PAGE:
Pigeonholing these women, who act as role models and inspiration for women like me nationwide, into the ‘dressed up in designer wear, dull, dissatisfying and distracted wife’ trope not only second guesses their abilities as talented, veteran actresses of the industry, but unapologetically erodes at an already fragile state of womanhood in a society that remains shamefully patriarchal.

JPNA’s misogyny does not build a narrative. Nor does it make the male cast interesting. It’s just there because it’s so normalised.

This whole ‘guy gets girl, gets bored of girl, has to roam the world with many other girls to remember the good he has in the first girl’ is a pervasive issue, as old as cinema itself.

Also read: Jawani Phir Nahin Aani is a drunk desi uncle on the dance floor

Too often, films rely on a character arc in which the male lead gets to disrespect, disown and demean women yet walk away with both his dignity and romantic relationships intact.

Pretty much every film industry is guilty of this. Think Tony Stark of Ironman fame.

It only took a three-film franchise for Stark to stop womanising (always followed by forgetting the name of aforementioned woman the next morning). Stark’s reward for growing up? The smoking hot, conveniently ever-present, and forever loyal personal assistant.

Girls like me grew up watching Aisha Khan and Sarwat Gillani play strong female characters on screen. Unfortunately, JPNA will not be remembered as one of those moments.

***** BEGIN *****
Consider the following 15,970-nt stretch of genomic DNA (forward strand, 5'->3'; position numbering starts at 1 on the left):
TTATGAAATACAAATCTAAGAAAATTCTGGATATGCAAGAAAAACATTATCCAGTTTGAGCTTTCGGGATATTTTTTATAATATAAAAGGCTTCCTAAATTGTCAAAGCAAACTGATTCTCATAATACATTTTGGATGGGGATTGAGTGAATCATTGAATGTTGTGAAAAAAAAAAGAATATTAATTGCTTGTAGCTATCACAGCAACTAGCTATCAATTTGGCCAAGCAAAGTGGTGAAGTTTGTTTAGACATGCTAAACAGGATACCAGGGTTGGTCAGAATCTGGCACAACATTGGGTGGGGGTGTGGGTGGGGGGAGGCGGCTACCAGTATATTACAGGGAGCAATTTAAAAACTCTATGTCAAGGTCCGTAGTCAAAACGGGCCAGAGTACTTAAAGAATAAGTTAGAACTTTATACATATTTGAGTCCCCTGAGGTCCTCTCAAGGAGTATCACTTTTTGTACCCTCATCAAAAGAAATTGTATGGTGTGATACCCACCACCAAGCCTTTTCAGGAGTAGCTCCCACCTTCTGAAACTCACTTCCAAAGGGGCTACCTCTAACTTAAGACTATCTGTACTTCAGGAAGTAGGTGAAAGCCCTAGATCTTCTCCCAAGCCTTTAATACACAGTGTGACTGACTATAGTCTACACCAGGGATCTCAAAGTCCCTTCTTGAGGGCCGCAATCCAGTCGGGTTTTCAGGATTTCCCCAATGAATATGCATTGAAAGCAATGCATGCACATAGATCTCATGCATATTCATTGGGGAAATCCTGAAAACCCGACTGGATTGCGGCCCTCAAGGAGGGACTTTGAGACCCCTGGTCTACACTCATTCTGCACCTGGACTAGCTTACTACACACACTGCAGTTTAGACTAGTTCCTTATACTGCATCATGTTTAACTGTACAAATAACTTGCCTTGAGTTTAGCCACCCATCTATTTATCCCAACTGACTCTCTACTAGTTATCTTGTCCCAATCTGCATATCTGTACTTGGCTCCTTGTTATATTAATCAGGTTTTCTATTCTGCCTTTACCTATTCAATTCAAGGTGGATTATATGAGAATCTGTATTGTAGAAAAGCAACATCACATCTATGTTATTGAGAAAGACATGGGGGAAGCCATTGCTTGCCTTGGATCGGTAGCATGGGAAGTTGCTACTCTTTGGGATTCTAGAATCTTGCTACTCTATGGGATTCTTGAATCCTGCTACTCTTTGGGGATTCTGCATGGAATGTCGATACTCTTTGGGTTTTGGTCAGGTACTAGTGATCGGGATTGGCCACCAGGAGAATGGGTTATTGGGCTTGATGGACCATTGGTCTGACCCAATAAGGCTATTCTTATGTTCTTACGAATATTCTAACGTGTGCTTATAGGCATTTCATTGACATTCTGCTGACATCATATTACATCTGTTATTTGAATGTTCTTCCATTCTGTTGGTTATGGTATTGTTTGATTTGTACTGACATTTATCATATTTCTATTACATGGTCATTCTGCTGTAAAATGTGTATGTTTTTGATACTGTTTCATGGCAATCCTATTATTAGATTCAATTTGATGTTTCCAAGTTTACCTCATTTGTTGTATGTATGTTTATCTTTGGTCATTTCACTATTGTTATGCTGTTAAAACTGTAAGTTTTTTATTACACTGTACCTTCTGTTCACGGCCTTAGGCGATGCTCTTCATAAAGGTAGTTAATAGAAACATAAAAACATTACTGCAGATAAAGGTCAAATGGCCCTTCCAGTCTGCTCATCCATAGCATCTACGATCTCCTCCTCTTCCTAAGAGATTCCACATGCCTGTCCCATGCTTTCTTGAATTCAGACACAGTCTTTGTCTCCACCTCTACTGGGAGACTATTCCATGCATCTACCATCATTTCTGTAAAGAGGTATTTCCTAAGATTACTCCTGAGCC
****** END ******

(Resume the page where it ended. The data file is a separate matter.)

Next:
The JPNA female cast had all the ability to dominate the screen in a way that would have been brave and impossible not to care about (i.e. Sarwat Gillani’s ‘Pashto-gun-toting biwi’ role and Aisha Khan’s ‘financially, intellectually confident’ character).

Yet, unfortunately, they all fail the test for one reason or another by failing to be independent characters in their own right; instead, the women of JPNA are relegated to a footnote in the film designed only to interact with and support their men.

Mehwish Hayat and Sohai Ali in JPNA. —Publicity photos
Mehwish Hayat and Sohai Ali in JPNA. —Publicity photos

Initially, the audience hopes the women are going to promote some form of groundbreaking gender performance when the jilted wives show up in Thailand to break up the boys’ boozy, bikini fest.

But, alas, the female cast succumbs to the (surely, male) scriptwriter’s pen.

Sarwat Gillani opts to put her gun down and take back her clueless, philandering husband because, hey, there’s a second kid coming, and how on earth could a woman possibly parent alone, right?